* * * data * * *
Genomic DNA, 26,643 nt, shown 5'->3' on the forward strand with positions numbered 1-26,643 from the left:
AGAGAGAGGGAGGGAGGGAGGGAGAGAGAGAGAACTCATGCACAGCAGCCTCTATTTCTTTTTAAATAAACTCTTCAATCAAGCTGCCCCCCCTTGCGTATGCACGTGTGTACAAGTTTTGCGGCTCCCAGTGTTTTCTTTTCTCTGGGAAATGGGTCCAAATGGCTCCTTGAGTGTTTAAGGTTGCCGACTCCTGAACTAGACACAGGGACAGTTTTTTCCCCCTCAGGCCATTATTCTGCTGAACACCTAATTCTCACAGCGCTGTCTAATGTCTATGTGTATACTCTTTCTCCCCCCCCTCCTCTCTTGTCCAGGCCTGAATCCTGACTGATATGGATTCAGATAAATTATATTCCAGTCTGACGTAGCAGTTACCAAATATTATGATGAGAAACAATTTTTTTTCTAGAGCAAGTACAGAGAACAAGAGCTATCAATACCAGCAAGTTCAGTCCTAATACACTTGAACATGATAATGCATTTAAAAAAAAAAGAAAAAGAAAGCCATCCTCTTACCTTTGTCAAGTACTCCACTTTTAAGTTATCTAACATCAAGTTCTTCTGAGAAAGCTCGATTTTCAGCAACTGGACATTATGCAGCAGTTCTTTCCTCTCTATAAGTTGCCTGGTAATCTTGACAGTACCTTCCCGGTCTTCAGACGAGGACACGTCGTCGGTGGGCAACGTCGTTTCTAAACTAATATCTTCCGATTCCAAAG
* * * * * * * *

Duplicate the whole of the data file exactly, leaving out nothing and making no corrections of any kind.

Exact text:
Genomic DNA, 26,643 nt, shown 5'->3' on the forward strand with positions numbered 1-26,643 from the left:
AGAGAGAGGGAGGGAGGGAGGGAGAGAGAGAGAACTCATGCACAGCAGCCTCTATTTCTTTTTAAATAAACTCTTCAATCAAGCTGCCCCCCCTTGCGTATGCACGTGTGTACAAGTTTTGCGGCTCCCAGTGTTTTCTTTTCTCTGGGAAATGGGTCCAAATGGCTCCTTGAGTGTTTAAGGTTGCCGACTCCTGAACTAGACACAGGGACAGTTTTTTCCCCCTCAGGCCATTATTCTGCTGAACACCTAATTCTCACAGCGCTGTCTAATGTCTATGTGTATACTCTTTCTCCCCCCCCTCCTCTCTTGTCCAGGCCTGAATCCTGACTGATATGGATTCAGATAAATTATATTCCAGTCTGACGTAGCAGTTACCAAATATTATGATGAGAAACAATTTTTTTTCTAGAGCAAGTACAGAGAACAAGAGCTATCAATACCAGCAAGTTCAGTCCTAATACACTTGAACATGATAATGCATTTAAAAAAAAAAGAAAAAGAAAGCCATCCTCTTACCTTTGTCAAGTACTCCACTTTTAAGTTATCTAACATCAAGTTCTTCTGAGAAAGCTCGATTTTCAGCAACTGGACATTATGCAGCAGTTCTTTCCTCTCTATAAGTTGCCTGGTAATCTTGACAGTACCTTCCCGGTCTTCAGACGAGGACACGTCGTCGGTGGGCAACGTCGTTTCTAAACTAATATCTTCCGATTCCAAAG